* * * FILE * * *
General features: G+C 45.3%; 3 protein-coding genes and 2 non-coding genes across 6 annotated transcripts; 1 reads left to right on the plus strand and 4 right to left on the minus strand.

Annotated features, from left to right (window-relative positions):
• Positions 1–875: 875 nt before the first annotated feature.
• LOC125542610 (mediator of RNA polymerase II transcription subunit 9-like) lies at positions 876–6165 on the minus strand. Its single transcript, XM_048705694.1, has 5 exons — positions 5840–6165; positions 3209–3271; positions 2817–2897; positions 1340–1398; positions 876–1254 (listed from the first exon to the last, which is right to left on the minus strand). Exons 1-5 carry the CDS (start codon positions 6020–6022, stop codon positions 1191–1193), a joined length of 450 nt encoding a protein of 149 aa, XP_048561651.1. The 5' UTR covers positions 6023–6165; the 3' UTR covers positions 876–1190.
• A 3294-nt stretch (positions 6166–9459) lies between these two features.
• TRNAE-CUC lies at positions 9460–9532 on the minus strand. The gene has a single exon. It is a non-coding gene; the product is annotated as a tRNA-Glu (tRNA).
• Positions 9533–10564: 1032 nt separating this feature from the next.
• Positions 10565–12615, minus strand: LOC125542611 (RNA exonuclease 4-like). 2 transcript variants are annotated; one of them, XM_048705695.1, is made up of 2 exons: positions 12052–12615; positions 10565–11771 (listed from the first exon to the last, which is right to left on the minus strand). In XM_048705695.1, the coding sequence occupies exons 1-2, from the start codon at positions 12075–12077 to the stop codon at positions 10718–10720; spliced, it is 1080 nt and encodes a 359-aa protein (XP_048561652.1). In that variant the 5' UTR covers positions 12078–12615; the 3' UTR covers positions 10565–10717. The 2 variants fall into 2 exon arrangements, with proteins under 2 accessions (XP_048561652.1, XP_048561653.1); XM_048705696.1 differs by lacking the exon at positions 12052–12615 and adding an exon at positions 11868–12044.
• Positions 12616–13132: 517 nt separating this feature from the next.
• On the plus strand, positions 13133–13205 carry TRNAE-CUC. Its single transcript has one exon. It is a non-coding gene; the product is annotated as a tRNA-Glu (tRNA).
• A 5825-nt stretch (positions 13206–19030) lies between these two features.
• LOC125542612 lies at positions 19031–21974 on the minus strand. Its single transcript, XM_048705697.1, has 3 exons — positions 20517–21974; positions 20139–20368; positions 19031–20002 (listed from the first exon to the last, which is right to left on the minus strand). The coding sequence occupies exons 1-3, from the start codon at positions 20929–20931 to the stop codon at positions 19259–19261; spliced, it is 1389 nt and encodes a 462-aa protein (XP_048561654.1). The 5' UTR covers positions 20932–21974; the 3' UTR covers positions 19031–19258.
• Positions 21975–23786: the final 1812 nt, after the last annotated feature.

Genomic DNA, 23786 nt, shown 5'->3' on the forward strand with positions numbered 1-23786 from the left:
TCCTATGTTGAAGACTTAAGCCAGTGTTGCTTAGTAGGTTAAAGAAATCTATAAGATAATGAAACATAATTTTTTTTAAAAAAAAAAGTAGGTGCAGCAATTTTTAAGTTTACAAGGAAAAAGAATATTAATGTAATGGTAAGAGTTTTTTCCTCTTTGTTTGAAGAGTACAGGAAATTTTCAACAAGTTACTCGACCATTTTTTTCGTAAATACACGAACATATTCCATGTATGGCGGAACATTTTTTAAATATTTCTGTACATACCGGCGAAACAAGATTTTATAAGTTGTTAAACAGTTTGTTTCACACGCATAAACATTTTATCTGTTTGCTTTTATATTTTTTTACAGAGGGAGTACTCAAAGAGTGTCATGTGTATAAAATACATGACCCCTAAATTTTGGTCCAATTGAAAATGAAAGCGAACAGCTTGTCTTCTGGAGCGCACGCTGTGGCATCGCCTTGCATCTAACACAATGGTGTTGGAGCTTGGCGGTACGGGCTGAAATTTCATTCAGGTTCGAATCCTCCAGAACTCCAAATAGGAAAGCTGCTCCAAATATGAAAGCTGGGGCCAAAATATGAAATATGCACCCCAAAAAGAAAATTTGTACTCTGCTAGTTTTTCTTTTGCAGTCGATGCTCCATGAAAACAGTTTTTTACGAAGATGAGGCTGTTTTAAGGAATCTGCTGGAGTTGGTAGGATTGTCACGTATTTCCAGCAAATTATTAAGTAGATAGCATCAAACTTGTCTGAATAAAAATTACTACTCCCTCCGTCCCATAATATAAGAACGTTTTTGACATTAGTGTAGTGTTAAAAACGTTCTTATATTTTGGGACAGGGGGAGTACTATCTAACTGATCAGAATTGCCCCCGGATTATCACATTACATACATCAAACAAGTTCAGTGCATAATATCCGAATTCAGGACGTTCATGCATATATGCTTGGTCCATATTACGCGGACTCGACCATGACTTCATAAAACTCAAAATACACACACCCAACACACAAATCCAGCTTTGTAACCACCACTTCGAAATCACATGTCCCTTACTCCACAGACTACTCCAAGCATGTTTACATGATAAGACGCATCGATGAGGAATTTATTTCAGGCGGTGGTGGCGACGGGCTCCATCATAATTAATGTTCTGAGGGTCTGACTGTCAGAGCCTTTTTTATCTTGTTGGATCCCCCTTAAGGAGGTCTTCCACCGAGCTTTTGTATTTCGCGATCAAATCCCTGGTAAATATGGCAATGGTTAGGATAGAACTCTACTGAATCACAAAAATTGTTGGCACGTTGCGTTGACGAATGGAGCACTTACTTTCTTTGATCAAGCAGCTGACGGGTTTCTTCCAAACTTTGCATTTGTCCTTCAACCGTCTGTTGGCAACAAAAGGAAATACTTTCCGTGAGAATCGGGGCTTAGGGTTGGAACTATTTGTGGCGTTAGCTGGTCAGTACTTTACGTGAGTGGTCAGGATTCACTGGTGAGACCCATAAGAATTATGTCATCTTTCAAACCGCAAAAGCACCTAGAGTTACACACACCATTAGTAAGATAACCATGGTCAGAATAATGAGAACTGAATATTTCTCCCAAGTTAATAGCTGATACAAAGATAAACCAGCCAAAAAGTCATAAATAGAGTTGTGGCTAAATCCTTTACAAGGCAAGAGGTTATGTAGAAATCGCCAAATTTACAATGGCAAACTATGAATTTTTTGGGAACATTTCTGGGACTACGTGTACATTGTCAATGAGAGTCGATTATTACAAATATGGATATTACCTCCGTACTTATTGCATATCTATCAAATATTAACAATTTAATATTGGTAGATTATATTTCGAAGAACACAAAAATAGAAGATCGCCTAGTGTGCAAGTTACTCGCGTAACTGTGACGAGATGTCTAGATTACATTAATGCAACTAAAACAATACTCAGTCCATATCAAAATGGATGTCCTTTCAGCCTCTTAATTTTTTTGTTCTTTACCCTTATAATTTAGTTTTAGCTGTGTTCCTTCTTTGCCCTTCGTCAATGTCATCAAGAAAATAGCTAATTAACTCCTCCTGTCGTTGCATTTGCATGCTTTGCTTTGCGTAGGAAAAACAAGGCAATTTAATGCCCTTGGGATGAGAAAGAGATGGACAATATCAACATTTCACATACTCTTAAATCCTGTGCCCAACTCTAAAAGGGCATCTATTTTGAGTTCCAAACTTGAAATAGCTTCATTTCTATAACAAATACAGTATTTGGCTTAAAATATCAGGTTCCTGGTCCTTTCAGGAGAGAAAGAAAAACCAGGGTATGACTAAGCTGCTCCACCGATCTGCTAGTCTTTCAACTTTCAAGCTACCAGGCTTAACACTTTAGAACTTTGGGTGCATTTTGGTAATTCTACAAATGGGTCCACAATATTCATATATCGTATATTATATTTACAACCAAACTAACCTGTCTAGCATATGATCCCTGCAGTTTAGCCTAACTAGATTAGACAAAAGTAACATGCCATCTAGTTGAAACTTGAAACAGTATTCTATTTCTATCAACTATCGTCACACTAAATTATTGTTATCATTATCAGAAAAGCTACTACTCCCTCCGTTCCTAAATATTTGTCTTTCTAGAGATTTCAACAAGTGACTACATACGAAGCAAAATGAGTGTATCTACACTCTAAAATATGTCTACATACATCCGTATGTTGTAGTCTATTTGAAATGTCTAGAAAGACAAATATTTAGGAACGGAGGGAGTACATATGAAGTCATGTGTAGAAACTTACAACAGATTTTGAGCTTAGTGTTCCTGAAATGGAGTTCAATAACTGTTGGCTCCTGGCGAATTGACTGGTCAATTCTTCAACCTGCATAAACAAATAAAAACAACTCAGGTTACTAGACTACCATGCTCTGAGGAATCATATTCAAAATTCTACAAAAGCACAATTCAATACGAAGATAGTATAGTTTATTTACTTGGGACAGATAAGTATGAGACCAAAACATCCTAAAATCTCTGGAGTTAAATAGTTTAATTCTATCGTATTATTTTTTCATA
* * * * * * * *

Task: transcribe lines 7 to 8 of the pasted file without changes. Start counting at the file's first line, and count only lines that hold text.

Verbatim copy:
• Positions 9533–10564: 1032 nt separating this feature from the next.
• Positions 10565–12615, minus strand: LOC125542611 (RNA exonuclease 4-like). 2 transcript variants are annotated; one of them, XM_048705695.1, is made up of 2 exons: positions 12052–12615; positions 10565–11771 (listed from the first exon to the last, which is right to left on the minus strand). In XM_048705695.1, the coding sequence occupies exons 1-2, from the start codon at positions 12075–12077 to the stop codon at positions 10718–10720; spliced, it is 1080 nt and encodes a 359-aa protein (XP_048561652.1). In that variant the 5' UTR covers positions 12078–12615; the 3' UTR covers positions 10565–10717. The 2 variants fall into 2 exon arrangements, with proteins under 2 accessions (XP_048561652.1, XP_048561653.1); XM_048705696.1 differs by lacking the exon at positions 12052–12615 and adding an exon at positions 11868–12044.